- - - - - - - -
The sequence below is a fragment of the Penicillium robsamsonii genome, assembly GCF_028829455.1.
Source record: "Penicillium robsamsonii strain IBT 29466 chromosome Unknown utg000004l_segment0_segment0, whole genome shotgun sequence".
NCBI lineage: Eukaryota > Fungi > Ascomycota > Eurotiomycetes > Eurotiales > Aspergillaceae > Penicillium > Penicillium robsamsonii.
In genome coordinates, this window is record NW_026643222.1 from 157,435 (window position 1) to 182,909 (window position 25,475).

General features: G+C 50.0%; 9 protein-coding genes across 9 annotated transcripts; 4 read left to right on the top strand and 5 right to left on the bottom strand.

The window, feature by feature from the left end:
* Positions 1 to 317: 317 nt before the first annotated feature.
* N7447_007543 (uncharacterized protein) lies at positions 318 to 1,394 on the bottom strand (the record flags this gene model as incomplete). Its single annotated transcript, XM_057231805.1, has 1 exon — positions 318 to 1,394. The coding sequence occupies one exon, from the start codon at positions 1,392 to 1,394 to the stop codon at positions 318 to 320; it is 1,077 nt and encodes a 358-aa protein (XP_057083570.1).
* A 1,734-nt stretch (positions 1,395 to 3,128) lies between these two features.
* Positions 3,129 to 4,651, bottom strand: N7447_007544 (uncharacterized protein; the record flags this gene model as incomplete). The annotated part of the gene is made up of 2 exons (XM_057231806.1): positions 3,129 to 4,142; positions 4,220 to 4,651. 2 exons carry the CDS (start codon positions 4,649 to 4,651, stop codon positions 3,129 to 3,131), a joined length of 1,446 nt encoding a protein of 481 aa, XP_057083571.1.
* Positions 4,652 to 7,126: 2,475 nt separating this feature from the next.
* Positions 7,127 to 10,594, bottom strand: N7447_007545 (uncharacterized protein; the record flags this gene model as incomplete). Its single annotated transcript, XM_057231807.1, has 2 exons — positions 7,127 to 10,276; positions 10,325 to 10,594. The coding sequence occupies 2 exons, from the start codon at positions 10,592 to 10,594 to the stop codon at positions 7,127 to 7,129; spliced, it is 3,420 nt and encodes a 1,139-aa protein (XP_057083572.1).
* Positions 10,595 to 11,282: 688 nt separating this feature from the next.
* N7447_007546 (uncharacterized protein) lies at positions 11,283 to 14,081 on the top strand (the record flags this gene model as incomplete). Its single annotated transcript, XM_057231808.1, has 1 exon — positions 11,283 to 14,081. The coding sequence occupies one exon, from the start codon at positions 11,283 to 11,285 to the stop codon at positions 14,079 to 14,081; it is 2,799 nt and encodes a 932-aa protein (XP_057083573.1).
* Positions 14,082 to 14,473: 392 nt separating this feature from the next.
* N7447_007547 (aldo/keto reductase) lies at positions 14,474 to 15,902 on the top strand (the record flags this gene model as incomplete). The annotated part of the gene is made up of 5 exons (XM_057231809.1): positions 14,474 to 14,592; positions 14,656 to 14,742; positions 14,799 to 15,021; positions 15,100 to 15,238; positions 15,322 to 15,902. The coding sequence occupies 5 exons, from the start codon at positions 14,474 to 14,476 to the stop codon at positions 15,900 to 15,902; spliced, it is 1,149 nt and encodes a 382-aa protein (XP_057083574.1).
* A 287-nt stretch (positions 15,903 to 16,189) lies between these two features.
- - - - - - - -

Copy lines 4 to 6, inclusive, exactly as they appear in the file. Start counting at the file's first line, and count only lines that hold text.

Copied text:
In genome coordinates, this window is record NW_026643222.1 from 157,435 (window position 1) to 182,909 (window position 25,475).

General features: G+C 50.0%; 9 protein-coding genes across 9 annotated transcripts; 4 read left to right on the top strand and 5 right to left on the bottom strand.

The window, feature by feature from the left end: